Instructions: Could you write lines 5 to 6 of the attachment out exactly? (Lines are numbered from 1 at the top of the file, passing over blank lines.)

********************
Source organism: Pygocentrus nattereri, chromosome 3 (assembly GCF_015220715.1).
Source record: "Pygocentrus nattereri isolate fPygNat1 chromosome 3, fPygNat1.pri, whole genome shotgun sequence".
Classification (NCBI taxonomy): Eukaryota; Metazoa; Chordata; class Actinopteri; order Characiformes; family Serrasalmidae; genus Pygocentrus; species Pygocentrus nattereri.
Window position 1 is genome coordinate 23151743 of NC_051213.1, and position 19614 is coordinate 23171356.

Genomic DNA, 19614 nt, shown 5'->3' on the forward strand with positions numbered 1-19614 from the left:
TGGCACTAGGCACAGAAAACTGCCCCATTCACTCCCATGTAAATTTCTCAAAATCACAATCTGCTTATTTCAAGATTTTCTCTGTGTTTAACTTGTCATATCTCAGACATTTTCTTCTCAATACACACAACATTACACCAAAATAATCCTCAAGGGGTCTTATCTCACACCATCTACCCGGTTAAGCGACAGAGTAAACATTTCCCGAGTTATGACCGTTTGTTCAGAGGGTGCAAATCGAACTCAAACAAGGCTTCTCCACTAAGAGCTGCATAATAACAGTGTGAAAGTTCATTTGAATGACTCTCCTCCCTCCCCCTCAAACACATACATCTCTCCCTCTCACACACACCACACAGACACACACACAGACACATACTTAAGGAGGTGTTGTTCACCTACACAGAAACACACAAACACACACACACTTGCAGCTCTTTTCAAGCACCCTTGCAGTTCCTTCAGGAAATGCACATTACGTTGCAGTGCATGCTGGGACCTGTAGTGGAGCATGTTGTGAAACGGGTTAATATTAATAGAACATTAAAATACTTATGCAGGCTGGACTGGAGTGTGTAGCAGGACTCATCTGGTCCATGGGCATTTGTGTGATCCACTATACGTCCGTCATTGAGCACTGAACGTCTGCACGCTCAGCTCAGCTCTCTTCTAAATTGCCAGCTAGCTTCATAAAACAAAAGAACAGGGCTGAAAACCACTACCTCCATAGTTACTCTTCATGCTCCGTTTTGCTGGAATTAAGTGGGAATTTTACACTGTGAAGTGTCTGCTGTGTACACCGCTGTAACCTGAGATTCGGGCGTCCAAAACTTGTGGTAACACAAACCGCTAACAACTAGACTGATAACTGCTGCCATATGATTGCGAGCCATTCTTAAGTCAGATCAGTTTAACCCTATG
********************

Genomic DNA, 19614 nt, shown 5'->3' on the forward strand with positions numbered 1-19614 from the left:
TGGCACTAGGCACAGAAAACTGCCCCATTCACTCCCATGTAAATTTCTCAAAATCACAATCTGCTTATTTCAAGATTTTCTCTGTGTTTAACTTGTCATATCTCAGACATTTTCTTCTCAATACACACAACATTACACCAAAATAATCCTCAAGGGGTCTTATCTCACACCATCTACCCGGTTAAGCGACAGAGTAAACATTTCCCGAGTTATGACCGTTTGTTCAGAGGGTGCAAATCGAACTCAAACAAGGCTTCTCCACTAAGAGCTGCATAATAACAGTGTGAAAGTTCATTTGAATGACTCTCCTCCCTCCCCCTCAAACACATACATCTCTCCCTCTCACACACACCACACAGACACACACACAGACACATACTTAAGGAGGTGTTGTTCACCTACACAGAAACACACAAACACACACACACTTGCAGCTCTTTTCAAGCACCCTTGCAGTTCCTTCAGGAAATGCACATTACGTTGCAGTGCATGCTGGGACCTGTAGTGGAGCATGTTGTGAAACGGGTTAATATTAATAGAACATTAAAATACTTATGCAGGCTGGACTGGAGTGTGTAGCAGGACTCATCTGGTCCATGGGCATTTGTGTGATCCACTATACGTCCGTCATTGAGCACTGAACGTCTGCACGCTCAGCTCAGCTCTCTTCTAAATTGCCAGCTAGCTTCATAAAACAAAAGAACAGGGCTGAAAACCACTACCTCCATAGTTACTCTTCATGCTCCGTTTTGCTGGAATTAAGTGGGAATTTTACACTGTGAAGTGTCTGCTGTGTACACCGCTGTAACCTGAGATTCGGGCGTCCAAAACTTGTGGTAACACAAACCGCTAACAACTAGACTGATAACTGCTGCCATATGATTGCGAGCCATTCTTAAGTCAGATCAGTTTAACCCTATG